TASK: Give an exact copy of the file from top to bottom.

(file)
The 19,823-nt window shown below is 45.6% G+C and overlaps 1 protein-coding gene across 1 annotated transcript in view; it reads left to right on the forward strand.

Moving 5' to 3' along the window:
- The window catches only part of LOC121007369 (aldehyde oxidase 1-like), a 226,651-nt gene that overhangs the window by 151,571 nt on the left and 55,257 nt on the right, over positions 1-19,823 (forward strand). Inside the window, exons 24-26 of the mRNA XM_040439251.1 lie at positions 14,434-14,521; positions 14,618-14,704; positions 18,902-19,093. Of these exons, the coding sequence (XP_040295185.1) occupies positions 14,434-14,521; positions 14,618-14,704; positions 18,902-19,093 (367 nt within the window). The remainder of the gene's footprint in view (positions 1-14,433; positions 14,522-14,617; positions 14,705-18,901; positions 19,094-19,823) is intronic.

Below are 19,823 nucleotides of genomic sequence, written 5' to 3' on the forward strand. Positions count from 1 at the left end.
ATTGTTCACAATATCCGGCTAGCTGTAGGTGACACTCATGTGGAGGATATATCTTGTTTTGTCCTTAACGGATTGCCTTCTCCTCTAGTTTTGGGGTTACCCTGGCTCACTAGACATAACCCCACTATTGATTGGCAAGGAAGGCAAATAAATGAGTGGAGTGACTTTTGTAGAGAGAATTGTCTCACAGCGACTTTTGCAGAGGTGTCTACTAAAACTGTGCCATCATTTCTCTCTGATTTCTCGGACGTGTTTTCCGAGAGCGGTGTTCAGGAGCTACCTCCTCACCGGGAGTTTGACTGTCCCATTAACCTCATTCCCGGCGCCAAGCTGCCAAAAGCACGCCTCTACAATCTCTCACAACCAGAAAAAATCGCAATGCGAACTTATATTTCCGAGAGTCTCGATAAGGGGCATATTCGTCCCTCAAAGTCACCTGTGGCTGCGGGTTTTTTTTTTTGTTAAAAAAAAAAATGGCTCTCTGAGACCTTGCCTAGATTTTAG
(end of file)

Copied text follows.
The 19,823-nt window shown below is 45.6% G+C and overlaps 1 protein-coding gene across 1 annotated transcript in view; it reads left to right on the forward strand.

Moving 5' to 3' along the window:
- The window catches only part of LOC121007369 (aldehyde oxidase 1-like), a 226,651-nt gene that overhangs the window by 151,571 nt on the left and 55,257 nt on the right, over positions 1-19,823 (forward strand). Inside the window, exons 24-26 of the mRNA XM_040439251.1 lie at positions 14,434-14,521; positions 14,618-14,704; positions 18,902-19,093. Of these exons, the coding sequence (XP_040295185.1) occupies positions 14,434-14,521; positions 14,618-14,704; positions 18,902-19,093 (367 nt within the window). The remainder of the gene's footprint in view (positions 1-14,433; positions 14,522-14,617; positions 14,705-18,901; positions 19,094-19,823) is intronic.

Below are 19,823 nucleotides of genomic sequence, written 5' to 3' on the forward strand. Positions count from 1 at the left end.
ATTGTTCACAATATCCGGCTAGCTGTAGGTGACACTCATGTGGAGGATATATCTTGTTTTGTCCTTAACGGATTGCCTTCTCCTCTAGTTTTGGGGTTACCCTGGCTCACTAGACATAACCCCACTATTGATTGGCAAGGAAGGCAAATAAATGAGTGGAGTGACTTTTGTAGAGAGAATTGTCTCACAGCGACTTTTGCAGAGGTGTCTACTAAAACTGTGCCATCATTTCTCTCTGATTTCTCGGACGTGTTTTCCGAGAGCGGTGTTCAGGAGCTACCTCCTCACCGGGAGTTTGACTGTCCCATTAACCTCATTCCCGGCGCCAAGCTGCCAAAAGCACGCCTCTACAATCTCTCACAACCAGAAAAAATCGCAATGCGAACTTATATTTCCGAGAGTCTCGATAAGGGGCATATTCGTCCCTCAAAGTCACCTGTGGCTGCGGGTTTTTTTTTTTGTTAAAAAAAAAAATGGCTCTCTGAGACCTTGCCTAGATTTTAG